Inspiration comes in all shapes and sizes-from songs, movies, paintings, aspiring beauty queens, and, yes, Chevy trucks. When Laurence Fairey set out to find something to boost his own morale, he never dreamt that his new venture would also bring some sunshine into others' as well.
It all started in November 2005. Laurence had just lost his job, and his good friend Glen convinced him that building a truck would fill his downtime void and act as therapy as well. Being an enthusiast, Laurence had no clue about what it took to build a classic truck, yet once again Glen stepped in and introduced Laurence to Garvin Harvey, the owner of Rod Shop of Memphis in Cordova, Tennessee. The meeting couldn't have come at a better time due to a recent slump in Garvin's business. It was clear that Rod Shop of Memphis was the perfect fit for the build, yet one concern still remained: what kind of truck should they build? After some deliberation, they decided the truck for Laurence was none other than a 1949 Chevrolet.
It took the Rod Shop a year to build what appears to be a basically stock '49 Chevy; however, underneath the yellow paint, the truck is anything but stock. When Garvin and Laurence talked about the Chevy's direction, Laurence wanted a truck that looked classic on the outside but had all the mechanics of a state-of-the-art street rod. Following Laurence's words, Garvin begin by fabricating a custom chassis. Everything about the stock chassis mechanics was thrown out the door, and Rod Shop of Memphis drew up plans to build a chassis with four-corner independent suspension. The new chassis is based around a front and rear IRS from Kugel Komponents. The front IFS is based around new tubular control arms that mount to a weld-in crossmember. The IFS also comes equipped with disc brakes and Carrera coilover shocks, and Garvin ordered 500-pound springs for the coilovers. To update the steering, Garvin also incorporated a Flaming River rack-and-pinion unit into the new chassis. Out back, the Kugel IRS features tubular stainless control arms, a Ford 9-inch member, and four Carrera coilover shocks. The stock Kugel IRS comes with two shocks, but due to the truck's weight, they ordered the additional coilover package. For added handling, Garvin also ordered an IFS with the additional Kugel Torque Arrest radius rods. To highlight the wicked awesome IRS, Memphis laid down a polished stainless bed floor instead of traditional wood. Now when one looks under the chassis, the first thing they see is double vision.
Something new, something old...
Something new, something old is probably the best way to describe the '49's interior, with its classic look mixed with hues of modern influence, such as the billet components and Billet Specialties steering wheel.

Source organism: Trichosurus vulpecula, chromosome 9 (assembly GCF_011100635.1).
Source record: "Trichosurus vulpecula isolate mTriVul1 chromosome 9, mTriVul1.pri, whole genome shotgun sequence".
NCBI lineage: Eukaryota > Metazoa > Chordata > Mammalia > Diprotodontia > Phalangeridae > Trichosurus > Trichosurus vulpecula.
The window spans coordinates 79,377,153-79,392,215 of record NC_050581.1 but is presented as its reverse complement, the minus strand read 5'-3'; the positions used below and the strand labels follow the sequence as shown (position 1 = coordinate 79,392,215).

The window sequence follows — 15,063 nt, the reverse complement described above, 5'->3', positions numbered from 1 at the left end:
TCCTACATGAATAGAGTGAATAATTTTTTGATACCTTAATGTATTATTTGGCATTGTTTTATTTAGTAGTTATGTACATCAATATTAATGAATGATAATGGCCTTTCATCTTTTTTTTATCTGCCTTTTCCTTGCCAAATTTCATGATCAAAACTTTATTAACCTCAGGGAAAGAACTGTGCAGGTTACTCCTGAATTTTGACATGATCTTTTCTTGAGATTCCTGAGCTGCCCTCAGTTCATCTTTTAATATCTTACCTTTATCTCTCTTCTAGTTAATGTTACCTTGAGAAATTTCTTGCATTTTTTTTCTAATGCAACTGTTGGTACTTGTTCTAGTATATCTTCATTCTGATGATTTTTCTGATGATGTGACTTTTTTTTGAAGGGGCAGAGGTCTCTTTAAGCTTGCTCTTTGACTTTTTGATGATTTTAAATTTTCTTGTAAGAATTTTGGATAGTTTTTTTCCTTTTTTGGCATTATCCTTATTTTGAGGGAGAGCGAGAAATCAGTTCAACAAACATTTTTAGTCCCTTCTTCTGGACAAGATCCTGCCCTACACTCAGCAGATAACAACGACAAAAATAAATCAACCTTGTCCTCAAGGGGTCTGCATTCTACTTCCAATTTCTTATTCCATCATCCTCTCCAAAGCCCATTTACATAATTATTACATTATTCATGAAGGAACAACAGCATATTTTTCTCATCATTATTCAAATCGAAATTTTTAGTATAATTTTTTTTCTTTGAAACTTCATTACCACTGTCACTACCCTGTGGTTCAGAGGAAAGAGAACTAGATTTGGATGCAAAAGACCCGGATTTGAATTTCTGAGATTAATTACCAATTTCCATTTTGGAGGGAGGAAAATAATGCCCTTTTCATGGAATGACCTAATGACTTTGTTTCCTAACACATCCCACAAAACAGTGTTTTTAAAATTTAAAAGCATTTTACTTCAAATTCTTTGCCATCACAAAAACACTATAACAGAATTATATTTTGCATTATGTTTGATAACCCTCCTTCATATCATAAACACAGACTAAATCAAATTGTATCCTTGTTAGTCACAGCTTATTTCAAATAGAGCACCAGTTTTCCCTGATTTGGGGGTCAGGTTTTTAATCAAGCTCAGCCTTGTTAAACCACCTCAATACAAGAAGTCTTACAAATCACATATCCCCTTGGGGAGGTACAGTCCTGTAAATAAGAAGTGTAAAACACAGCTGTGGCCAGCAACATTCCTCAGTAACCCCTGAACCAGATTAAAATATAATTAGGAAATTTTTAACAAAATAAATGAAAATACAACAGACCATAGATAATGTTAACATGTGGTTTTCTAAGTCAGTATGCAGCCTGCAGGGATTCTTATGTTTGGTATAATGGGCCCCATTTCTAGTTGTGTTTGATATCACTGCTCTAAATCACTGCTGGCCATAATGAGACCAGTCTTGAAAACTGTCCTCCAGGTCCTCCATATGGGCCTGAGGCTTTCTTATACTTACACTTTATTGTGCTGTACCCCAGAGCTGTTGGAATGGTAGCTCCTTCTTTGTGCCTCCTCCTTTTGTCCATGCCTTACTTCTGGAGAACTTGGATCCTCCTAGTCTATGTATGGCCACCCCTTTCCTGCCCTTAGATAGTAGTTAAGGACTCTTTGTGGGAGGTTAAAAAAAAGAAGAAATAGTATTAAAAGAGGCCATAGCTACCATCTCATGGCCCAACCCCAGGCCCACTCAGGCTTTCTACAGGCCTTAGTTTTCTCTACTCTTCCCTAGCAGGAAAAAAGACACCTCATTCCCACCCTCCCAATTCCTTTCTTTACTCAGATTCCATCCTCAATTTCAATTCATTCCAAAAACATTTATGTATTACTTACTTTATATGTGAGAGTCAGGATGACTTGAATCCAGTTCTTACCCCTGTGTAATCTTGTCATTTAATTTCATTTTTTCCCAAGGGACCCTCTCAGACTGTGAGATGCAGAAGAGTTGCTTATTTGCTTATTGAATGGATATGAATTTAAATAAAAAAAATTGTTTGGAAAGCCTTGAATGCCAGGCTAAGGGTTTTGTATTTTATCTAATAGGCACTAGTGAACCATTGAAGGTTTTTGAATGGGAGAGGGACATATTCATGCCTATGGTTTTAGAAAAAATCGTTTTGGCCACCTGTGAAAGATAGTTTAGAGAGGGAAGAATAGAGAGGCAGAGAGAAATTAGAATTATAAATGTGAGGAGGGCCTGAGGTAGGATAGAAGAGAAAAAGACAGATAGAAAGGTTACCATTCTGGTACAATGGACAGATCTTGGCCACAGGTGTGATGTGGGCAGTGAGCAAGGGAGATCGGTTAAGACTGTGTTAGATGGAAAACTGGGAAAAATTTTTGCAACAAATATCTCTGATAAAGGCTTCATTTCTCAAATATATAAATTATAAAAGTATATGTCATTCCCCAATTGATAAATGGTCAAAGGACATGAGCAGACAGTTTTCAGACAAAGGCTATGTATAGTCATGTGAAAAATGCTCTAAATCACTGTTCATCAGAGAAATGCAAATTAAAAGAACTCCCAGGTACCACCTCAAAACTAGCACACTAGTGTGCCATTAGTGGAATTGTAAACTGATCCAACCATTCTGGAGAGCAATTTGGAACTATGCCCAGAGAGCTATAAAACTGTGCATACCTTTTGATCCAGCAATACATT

The GMPP 502 has been decked...
The GMPP 502 has been decked out with a Vintage Air A/C system as well as just about every billet accessory on the market.
No expense was spared on the...
No expense was spared on the Kugel Komponents IRS; Rod Shop of Memphis even laid in a polished stainless bed floor to get mirror reflections above the IRS.
With the chassis squared away, it was time to install a drivetrain that's just as state of the art as the chassis. Nothing says power and performance like a brand-new GM Performance Parts 502 crate motor, which seemed like the perfect match. The Rod Shop dropped in the 502, but not before they painted the block to match the truck and decked the motor out with a billet serpentine system, valve covers, air cleaner, billet reservoirs, Vintage Air, and just about every other billet accessory one can buy. Backing the 502 is a TCI Turbo 400 with a shift kit.
In terms of getting the chassis to roll, the state-of-the-art concept was overlooked. Laurence wanted the chassis and running gear to be top-notch, but he also wanted the truck to have a straightforward, timeless look. Therefore, each corner of the truck received a 15-inch Cragar SS. Up front, the vintage rollers measure out to 15x7 inches, but out back, Laurence needed a little more meat, so he went with 15x10 inchers.
The outside of the truck still looks like Chevy's original design team intended it to, but, of course, when the truck arrived at Rod Shop of Memphis, it was nothing of the sort; it took hours of meticulous work from Rod Shop of Memphis' newest crew member, Tommy, better known as T Square around the shop. T Square had just arrived at Memphis after evacuating from New Orleans, where he and his family lost everything in Hurricane Katrina, and one of his first orders of business was to rework the '49 back to pristine condition. Once T Square finished his end of the bargain, the shop supervisor and paint artist, who is also named Tommy, finally got the chance to give his brand-new paint booth some work. He rolled the '49 into the booth and laid down the flawless DuPont Yellow paint job. After that, the truck was taken over to Nick Epps in Memphis, Tennessee, to install the white and yellow leather interior. Nick also worked up some custom seats for the truck and covered the Rod Shop of Memphis custom center console.
Upon the truck's completion, Laurence figured there was only one thing to name the bright yellow Chevy: Sunshine. When asked why, his answer was simple, "You see, here is the setting: I had just lost my job, Garvin was having a slump in business, Tommy had a new paint booth that was underutilized, and T Square had lost all but his family at the hands of Katrina; then came the opportunity to create Sunshine. I guess it is true that bringing a little Sunshine into somebody's life is a blessing."